The size of secretagogin's major mRNA transcript is ~1,500 bp in all organs harbouring secretagogin expression. Yet a 2600-bp mRNA variant was identified in the pancreas [59], which may either represent the primary mRNA or be specific to pancreatic β cells.

Alternative RNA editing in both normal neuroendocrine tissues and neoplasias can give rise to secretagogin-R22, which contains a single AA exchange (Q/R) at codon 22 (exon 1) [68]. Since AA22 is positioned outside the closest EF-hand motif, the ensuing secretagogin-R22 protein exhibits unchanged Ca2+-binding activity. In contrast, a 49 AA-long peptide, setagin (~7 kDa), is generated when exons 2 and 7 (83-153 and 472-527 bp of the ORF, respectively) are lost in pancreatic β cells [68]. Only setagin's 27 N-terminal AAs are identical to those of secretagogin due to a frame shift (also introducing a terminal codon). Thus, setagin lacks EF-hand domains resulting in the complete loss of Ca2+ binding [68]. Since setagin is expressed in the human pancreas, it is surprising that neither setagin's organ system-specific distribution nor the molecular identity of setagin-containing cells has so far not been studied. Functional characterization of this protein may be of interest, too, since setagin can coexist with secretagogin [68] and thus could compete with secretagogin when binding to interacting partners [57] under (patho-)physiological conditions.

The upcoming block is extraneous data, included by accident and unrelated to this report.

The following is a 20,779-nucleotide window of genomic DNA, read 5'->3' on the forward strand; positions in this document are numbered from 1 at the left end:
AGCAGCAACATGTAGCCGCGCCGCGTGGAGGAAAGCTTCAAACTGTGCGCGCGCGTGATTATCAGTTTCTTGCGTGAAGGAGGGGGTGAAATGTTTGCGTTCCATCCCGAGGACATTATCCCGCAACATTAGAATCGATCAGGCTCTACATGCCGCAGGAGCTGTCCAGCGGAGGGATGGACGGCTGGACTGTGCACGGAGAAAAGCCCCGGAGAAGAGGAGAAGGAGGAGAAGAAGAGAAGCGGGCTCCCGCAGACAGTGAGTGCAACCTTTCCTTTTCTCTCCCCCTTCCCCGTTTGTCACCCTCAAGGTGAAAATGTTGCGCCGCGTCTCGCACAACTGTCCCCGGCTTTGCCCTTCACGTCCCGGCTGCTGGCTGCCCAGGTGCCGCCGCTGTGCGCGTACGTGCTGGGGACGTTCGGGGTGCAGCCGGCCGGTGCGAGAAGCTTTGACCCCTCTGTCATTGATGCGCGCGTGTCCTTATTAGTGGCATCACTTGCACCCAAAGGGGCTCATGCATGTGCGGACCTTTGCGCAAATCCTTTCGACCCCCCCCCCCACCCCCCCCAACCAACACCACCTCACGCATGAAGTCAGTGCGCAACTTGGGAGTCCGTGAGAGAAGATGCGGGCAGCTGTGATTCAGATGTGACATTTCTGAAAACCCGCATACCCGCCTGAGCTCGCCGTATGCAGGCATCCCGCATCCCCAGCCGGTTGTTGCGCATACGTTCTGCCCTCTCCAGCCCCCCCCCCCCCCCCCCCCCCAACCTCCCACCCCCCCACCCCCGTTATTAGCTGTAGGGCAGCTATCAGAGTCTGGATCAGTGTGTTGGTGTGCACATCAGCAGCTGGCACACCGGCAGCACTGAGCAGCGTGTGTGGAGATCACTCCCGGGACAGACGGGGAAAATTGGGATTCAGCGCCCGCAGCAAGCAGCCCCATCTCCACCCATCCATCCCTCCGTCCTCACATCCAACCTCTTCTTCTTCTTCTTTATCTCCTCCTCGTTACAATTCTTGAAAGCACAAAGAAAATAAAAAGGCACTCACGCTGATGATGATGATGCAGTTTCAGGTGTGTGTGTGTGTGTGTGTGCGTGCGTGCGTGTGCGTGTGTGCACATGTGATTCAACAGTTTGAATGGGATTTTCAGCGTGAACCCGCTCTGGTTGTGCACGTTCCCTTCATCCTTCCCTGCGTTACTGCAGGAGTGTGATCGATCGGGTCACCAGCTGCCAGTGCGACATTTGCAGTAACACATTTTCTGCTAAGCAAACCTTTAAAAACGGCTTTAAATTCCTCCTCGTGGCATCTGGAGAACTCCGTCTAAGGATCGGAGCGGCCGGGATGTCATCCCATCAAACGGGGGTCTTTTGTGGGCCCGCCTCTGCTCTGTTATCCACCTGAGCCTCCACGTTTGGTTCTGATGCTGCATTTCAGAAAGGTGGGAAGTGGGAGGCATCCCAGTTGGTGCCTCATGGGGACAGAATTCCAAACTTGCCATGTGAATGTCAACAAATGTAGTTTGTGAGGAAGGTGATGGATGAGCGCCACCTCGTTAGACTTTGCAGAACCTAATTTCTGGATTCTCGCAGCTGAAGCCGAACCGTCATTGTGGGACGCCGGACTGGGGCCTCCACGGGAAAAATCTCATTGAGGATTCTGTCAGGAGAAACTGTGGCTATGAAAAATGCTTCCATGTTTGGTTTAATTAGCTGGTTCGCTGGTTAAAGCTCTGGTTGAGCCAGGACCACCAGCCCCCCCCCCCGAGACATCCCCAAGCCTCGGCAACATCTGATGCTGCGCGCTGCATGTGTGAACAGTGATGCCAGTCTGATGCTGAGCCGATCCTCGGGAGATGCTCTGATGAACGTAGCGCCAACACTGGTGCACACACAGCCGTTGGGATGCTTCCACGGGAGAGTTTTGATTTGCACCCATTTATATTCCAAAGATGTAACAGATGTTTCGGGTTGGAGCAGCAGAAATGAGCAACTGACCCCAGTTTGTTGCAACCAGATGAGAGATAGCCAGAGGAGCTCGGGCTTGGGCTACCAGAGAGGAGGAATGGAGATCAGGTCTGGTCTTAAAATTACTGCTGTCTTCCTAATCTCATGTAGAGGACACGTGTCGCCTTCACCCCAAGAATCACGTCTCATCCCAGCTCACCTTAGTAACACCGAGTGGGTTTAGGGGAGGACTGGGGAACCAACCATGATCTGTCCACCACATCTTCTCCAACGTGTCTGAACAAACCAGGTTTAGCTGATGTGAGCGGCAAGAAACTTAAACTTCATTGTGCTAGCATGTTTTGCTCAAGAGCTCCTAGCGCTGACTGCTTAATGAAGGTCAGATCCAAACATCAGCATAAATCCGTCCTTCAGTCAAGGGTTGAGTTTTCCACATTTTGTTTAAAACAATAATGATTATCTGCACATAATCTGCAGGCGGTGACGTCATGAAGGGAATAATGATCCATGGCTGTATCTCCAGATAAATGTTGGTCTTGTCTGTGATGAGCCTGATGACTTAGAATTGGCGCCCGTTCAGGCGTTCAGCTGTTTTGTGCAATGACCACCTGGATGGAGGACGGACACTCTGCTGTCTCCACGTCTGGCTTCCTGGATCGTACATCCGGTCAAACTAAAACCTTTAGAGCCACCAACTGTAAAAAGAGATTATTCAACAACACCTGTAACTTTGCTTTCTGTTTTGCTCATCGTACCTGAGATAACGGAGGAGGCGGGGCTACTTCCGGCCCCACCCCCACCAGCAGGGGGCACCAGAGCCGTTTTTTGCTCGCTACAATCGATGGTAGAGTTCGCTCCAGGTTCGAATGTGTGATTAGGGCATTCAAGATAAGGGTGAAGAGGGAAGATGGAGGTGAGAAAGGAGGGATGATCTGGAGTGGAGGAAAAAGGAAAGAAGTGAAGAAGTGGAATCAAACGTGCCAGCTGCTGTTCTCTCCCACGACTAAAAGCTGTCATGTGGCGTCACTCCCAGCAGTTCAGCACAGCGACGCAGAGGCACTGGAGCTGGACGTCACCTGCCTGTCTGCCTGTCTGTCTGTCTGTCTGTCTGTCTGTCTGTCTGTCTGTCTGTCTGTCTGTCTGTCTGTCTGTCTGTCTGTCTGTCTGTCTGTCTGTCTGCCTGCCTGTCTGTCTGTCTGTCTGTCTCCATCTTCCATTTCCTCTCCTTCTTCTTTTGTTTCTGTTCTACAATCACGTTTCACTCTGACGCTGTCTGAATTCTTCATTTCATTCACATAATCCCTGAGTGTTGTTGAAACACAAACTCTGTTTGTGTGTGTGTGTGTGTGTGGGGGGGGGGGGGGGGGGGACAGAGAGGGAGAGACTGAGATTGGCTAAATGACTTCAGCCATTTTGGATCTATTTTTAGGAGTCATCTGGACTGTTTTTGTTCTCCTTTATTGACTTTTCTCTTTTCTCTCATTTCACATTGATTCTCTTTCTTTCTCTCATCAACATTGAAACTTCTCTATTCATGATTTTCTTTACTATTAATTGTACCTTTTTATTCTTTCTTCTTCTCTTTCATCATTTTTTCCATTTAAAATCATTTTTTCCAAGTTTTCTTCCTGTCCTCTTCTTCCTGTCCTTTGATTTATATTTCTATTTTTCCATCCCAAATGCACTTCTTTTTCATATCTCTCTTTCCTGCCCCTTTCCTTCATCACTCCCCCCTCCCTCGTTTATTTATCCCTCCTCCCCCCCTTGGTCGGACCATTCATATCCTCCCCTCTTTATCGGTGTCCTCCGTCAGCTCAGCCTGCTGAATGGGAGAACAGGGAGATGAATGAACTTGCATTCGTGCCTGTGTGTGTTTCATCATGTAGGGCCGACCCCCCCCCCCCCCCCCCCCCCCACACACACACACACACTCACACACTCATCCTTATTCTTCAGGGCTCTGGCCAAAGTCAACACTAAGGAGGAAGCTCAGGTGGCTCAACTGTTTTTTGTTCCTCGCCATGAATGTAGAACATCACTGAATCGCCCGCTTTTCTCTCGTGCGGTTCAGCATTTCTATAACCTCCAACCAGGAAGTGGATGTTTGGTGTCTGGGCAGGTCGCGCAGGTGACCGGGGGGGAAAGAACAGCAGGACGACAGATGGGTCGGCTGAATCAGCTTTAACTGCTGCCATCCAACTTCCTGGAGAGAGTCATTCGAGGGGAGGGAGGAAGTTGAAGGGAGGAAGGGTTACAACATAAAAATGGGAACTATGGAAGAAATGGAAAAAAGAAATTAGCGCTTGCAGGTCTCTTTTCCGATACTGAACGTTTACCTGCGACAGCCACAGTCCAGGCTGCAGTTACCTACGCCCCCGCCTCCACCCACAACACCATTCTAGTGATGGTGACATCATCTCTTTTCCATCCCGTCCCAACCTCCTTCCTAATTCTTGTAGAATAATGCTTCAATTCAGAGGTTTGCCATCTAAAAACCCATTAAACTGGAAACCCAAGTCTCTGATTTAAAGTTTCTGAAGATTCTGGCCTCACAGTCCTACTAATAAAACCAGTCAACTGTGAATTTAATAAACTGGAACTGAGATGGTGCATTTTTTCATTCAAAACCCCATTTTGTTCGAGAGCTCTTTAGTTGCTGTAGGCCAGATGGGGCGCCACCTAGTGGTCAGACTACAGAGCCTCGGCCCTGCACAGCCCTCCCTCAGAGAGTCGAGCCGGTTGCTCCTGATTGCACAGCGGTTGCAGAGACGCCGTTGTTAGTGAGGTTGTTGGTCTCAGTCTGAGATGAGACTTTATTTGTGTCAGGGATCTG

3. Protein structure and physicochemical properties

Once translated, human secretagogin is a 276 AA acidic protein with a calculated molecular weight of 32 kDa [51,59]. The bulk (>90%) of secretagogin is localized in the cytosol, with scant quantities likely present in the nucleus [51,52,54,59,69-71].